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PLANT BIOLOGY

resistance and other survival traits

and may inform the development of new,

hardier crops that can weather natural

disasters wrought by climate change.

The team used a commonly studied

plant called

Arabidopsis thaliana

and

obtained varieties that lacked the

enzyme that processes phaseic acid,

in effect accumulating large amounts

of phaseic acid. To the group’s surprise,

the plants showed changes to the timing

of seed germination and they survived

without water for a longer period. This

suggests that phaseic acid, rather than

an inactive degradation product, could

be a molecule that has its own capacity

to cause changes like other plant

hormones.

DISREGARDED PLANT MOLECULE

ACTUALLY A TREASURE

The enzyme that degrades phaseic acid (blue)

appears briefly in response to light during early

seed germination. The picture on the left was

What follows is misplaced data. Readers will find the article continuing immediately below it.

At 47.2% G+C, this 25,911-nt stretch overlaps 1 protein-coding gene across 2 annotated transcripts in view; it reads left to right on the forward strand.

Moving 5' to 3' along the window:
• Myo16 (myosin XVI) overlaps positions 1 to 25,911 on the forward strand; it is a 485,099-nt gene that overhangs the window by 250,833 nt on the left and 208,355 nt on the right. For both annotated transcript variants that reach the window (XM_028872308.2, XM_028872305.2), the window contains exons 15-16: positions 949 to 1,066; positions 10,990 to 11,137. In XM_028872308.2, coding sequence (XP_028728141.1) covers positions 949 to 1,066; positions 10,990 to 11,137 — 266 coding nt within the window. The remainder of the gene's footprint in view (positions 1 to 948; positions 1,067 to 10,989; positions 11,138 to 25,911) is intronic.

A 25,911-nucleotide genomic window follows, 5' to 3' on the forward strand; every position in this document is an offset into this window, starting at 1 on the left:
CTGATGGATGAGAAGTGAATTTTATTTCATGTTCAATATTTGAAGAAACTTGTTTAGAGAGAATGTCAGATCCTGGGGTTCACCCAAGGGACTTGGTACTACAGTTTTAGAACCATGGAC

taken one day after plant seeds were transferred

from a dark environment to light; the picture

on the right was taken on the second day.

Research by Joseph Noel, first author

Jing-KeWen and colleagues published

August 2016 in the journal

Cell

reveals

an unexpected role for a small, often

overlooked molecule called phaseic acid,

which has historically been cast

as an inactive byproduct in plants.

The new findings suggest that phaseic

acid and its receptors probably co-

evolved to become crucial for drought

9

INSIDE SALK

WINTER 2016

WWW.SALK.EDU

Salk researchers discover that a plant

molecule once regarded as a biological

dead end now offers new leads into the

development of hardier plants.